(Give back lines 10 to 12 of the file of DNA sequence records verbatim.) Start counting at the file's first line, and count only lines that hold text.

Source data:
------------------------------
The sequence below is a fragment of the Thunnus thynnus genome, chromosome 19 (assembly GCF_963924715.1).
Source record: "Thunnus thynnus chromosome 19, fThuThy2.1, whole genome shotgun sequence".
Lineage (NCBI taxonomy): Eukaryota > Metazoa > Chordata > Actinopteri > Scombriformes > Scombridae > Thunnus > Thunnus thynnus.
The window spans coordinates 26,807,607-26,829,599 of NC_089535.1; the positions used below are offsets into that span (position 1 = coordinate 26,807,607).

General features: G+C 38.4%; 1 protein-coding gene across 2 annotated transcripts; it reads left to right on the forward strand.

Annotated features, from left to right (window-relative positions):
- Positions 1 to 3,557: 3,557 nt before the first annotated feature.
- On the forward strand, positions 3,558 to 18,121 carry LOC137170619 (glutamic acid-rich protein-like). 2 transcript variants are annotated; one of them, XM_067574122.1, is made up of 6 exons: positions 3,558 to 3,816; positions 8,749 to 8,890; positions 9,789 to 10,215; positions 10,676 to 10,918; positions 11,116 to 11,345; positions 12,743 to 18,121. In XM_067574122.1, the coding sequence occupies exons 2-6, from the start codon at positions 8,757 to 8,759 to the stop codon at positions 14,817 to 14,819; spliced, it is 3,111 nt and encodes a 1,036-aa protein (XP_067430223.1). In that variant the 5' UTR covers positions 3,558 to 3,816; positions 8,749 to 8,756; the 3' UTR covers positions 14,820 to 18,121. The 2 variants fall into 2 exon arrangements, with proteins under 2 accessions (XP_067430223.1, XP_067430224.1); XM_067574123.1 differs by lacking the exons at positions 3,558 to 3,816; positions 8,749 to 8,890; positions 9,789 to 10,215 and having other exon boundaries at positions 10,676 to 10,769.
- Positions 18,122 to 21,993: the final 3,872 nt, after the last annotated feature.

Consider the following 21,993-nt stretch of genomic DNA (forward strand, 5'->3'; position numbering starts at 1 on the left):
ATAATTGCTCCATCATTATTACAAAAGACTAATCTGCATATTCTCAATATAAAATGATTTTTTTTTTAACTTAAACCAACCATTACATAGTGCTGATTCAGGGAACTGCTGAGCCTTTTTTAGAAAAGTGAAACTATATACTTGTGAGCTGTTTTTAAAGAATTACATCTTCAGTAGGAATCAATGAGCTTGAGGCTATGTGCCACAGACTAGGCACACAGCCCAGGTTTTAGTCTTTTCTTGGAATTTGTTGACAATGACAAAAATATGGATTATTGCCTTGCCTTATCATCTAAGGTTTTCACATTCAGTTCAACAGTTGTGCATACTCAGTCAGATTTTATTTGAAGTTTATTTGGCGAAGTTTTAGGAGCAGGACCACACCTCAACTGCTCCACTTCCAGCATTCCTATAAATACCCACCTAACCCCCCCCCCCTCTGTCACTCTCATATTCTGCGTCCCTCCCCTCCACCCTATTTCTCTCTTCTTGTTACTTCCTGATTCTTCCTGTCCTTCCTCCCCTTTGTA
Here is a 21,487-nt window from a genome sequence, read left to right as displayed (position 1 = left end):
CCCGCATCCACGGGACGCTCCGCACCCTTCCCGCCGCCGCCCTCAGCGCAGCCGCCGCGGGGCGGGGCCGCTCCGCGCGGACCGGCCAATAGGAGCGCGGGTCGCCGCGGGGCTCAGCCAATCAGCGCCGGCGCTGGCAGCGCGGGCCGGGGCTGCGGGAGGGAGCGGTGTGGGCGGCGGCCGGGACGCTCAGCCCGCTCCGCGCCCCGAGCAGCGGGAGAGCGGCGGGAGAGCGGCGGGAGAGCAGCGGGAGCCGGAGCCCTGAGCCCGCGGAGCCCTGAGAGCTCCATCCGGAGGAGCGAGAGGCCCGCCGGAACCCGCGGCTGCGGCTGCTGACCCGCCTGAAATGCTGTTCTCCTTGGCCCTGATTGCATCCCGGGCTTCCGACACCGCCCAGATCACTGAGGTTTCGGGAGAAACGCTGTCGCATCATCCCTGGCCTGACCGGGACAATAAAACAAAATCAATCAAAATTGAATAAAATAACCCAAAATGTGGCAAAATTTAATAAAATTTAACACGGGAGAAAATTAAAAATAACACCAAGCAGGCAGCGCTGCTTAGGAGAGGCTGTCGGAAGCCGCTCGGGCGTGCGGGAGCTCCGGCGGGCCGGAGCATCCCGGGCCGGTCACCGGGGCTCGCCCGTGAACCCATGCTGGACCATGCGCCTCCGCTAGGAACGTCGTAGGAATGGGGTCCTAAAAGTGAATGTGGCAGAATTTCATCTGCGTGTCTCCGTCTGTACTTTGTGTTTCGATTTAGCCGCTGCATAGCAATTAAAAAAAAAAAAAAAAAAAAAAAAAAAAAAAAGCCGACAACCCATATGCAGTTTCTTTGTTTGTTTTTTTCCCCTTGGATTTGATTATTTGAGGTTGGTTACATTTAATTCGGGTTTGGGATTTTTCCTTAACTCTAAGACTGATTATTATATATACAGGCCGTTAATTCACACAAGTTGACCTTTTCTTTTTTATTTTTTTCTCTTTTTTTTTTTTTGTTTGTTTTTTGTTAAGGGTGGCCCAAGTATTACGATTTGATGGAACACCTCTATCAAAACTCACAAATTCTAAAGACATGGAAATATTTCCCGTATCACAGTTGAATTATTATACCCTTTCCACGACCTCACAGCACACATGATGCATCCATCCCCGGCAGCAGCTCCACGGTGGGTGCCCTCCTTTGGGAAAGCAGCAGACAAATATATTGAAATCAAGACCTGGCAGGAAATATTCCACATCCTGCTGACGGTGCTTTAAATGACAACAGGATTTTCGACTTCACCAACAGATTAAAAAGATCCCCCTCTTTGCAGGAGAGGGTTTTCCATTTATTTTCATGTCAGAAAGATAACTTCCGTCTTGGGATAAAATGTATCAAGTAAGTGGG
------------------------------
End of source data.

Consider the following 21,993-nt stretch of genomic DNA (forward strand, 5'->3'; position numbering starts at 1 on the left):
ATAATTGCTCCATCATTATTACAAAAGACTAATCTGCATATTCTCAATATAAAATGATTTTTTTTTTAACTTAAACCAACCATTACATAGTGCTGATTCAGGGAACTGCTGAGCCTTTTTTAGAAAAGTGAAACTATATACTTGTGAGCTGTTTTTAAAGAATTACATCTTCAGTAGGAATCAATGAGCTTGAGGCTATGTGCCACAGACTAGGCACACAGCCCAGGTTTTAGTCTTTTCTTGGAATTTGTTGACAATGACAAAAATATGGATTATTGCCTTGCCTTATCATCTAAGGTTTTCACATTCAGTTCAACAGTTGTGCATACTCAGTCAGATTTTATTTGAAGTTTATTTGGCGAAGTTTTAGGAGCAGGACCACACCTCAACTGCTCCACTTCCAGCATTCCTATAAATACCCACCTAACCCCCCCCCCCTCTGTCACTCTCATATTCTGCGTCCCTCCCCTCCACCCTATTTCTCTCTTCTTGTTACTTCCTGATTCTTCCTGTCCTTCCTCCCCTTTGTA
Here is a 21,487-nt window from a genome sequence, read left to right as displayed (position 1 = left end):